Dull name: exciting contents

What a wonderful thing, the Clinical Report Identification and Management of Eating Disorders in Children and Adolescents FROM THE AMERICAN ACADEMY OF PEDIATRICS

First of all, because it is online, full text. Parents can read it and know what their pediatrician knows (or should). Moms and dads can have a direct peek into the state of the art about the illness and how it is treated.

They can read this line, in particular, that may save years of potential misery: "When an adolescent is referred to a pediatrician because parents, friends, or school personnel suspect the possibility of an eating disorder, it is likely that disordered eating is present." This is critical information. Parents generally report feeling something was wrong, and it is validated by those around them. But they doubt it, and fear it. If the pediatrician minimizes, in an attempt to be reassuring, a long chain of missed opportunities can ensue. The parent needs to know that those worries are usually valid - and ideally their concern should be taken as a strong indicator of a problem.

This line, too, is critical: "Pediatricians must, therefore, not be lulled into a false sense of security if the adolescent denies all symptoms." Amen.

On the other hand, *I'm* critical of this line: "The parents’ reaction to the illness should also be assessed. Parental indifference or denial of the problem or inconsistent views about treatment may affect the course of the illness and recovery." It's true, of course, but could be phrased better. This sounds like "These parents can be obstructive." and fits into general disdain for parents that, while it is certainly true in some cases, is not a great starting point and feeds into lingering doubts about causation. Let me edit it: "Parents are often confused by the symptoms and may harbor unfounded fears and misconceptions that can, if unaddressed, affect the course of the illness and recovery. Your role as physician is to start the process of parent information and support that will lead to a positive outcome."

But this, this line is buried in the middle but could really use bolding, underlining, bells, and whistles: "The pediatrician should identify other potential psychiatric diagnoses (such as depression, anxiety, or obsessive-compulsive disorder), which may be a cause or consequence of disordered eating."

As far as I know, that is the clearest statement in such a publication to draw a connection between the eating and the psychological symptoms that acknowledges that the relationship may be bi-directional. Most recommendations talk about the disordered eating being a consequence of psychological symptoms, but not the cause. I am dismayed daily  at this gap in the literature so cheer for it here.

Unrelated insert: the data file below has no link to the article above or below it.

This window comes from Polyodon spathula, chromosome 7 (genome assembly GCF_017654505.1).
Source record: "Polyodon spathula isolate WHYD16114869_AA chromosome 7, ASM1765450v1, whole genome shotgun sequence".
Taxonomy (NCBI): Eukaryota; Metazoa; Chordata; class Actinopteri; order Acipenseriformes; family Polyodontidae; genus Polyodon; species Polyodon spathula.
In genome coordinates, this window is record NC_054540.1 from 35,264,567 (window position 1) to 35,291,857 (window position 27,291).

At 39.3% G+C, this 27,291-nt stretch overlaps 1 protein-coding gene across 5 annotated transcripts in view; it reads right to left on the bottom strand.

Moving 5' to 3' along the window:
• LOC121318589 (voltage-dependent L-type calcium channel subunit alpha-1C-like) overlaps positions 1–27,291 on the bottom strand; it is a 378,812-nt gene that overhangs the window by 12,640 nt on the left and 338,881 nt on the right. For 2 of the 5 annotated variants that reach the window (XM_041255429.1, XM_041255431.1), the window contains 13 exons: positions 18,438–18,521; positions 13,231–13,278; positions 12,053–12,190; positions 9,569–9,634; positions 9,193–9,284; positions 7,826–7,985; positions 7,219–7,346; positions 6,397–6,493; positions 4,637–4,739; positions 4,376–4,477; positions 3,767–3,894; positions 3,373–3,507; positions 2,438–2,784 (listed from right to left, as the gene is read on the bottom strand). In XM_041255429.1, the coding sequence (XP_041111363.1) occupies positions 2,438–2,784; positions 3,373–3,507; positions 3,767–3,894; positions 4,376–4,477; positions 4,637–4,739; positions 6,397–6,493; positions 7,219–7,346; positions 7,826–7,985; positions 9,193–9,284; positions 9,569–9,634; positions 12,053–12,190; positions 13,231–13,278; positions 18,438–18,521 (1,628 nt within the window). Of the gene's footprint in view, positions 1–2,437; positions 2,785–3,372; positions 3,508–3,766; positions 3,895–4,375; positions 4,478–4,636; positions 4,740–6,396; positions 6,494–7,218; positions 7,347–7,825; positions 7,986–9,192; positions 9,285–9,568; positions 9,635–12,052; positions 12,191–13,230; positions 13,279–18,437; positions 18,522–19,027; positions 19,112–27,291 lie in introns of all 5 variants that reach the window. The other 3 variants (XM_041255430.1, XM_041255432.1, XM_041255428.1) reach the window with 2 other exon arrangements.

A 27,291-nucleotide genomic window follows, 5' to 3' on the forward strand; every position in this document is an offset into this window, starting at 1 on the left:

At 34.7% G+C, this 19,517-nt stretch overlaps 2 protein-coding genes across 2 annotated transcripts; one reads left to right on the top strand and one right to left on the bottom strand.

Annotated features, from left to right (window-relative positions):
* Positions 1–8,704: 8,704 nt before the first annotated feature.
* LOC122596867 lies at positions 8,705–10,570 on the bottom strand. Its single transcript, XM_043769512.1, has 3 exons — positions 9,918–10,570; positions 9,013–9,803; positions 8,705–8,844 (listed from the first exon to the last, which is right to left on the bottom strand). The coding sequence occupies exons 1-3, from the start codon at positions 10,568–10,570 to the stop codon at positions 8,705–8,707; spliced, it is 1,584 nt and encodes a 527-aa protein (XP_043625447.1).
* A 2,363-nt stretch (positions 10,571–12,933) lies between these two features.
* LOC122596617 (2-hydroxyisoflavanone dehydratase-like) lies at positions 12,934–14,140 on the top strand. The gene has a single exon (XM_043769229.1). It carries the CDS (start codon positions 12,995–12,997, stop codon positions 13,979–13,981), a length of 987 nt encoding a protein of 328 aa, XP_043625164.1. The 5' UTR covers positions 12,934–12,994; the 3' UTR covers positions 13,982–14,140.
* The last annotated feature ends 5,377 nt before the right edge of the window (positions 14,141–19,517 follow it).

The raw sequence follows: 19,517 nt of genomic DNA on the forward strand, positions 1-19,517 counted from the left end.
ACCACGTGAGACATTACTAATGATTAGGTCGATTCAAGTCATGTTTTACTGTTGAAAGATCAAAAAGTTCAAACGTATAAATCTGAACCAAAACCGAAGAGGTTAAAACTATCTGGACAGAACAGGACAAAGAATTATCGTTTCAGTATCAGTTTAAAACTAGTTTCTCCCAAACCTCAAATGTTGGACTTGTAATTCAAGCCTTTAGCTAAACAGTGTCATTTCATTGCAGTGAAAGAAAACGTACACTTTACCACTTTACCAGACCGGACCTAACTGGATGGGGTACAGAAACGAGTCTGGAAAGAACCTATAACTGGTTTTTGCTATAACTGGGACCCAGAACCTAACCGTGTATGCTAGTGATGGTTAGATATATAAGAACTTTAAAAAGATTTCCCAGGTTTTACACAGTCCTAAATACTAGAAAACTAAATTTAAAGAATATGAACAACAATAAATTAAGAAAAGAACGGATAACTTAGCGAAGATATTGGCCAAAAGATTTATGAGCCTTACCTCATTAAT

Bravo, AAP, for a clear and useful and evidence-based review and recommendations. This is a tool we will be using for a while!


  1. Brilliant news! I'm coming from the opposite view on the "cause or consequence" clause, and am mainly just relieved that they are looking for other potential psychiatric diagnoses at all but I'm in agreement with you, this is fantastic although the wording on parents could definitely be tighter.

    My big wish now is to work towards an environment where this is read, not only by paediatricians, but by clinicians treating adults too - let's get rid of the ticking clock which ENCOURAGES clinical teams to say something completely different once the patient reaches the magic age of 18. -

  2. That line at 18 is absurd and dangerous. I can hardly wrap my head around it!!!!

    If anything, patients over 18 need MORE support and engagement from parents NOT LESS. Entering legal adulthood with a potentially life-destroying mental illness that is TREATABLE without the full press of parent and clinician and health system coordination is cruel indeed.

  3. I have no idea what the answer is to that - being a legal adult means that you have the right to refuse treatment, but it makes it so easy to refuse it. I personally keep getting to a point where I don't like what I am hearing, and so just walk away (as I did again 2 weeks ago), which of course leads to relapse. But what can be done about this I have no idea. No one can *make* me more accountable because I'm well over 18.

    I liked your edit btw - why didn't someone consult you on the wording??


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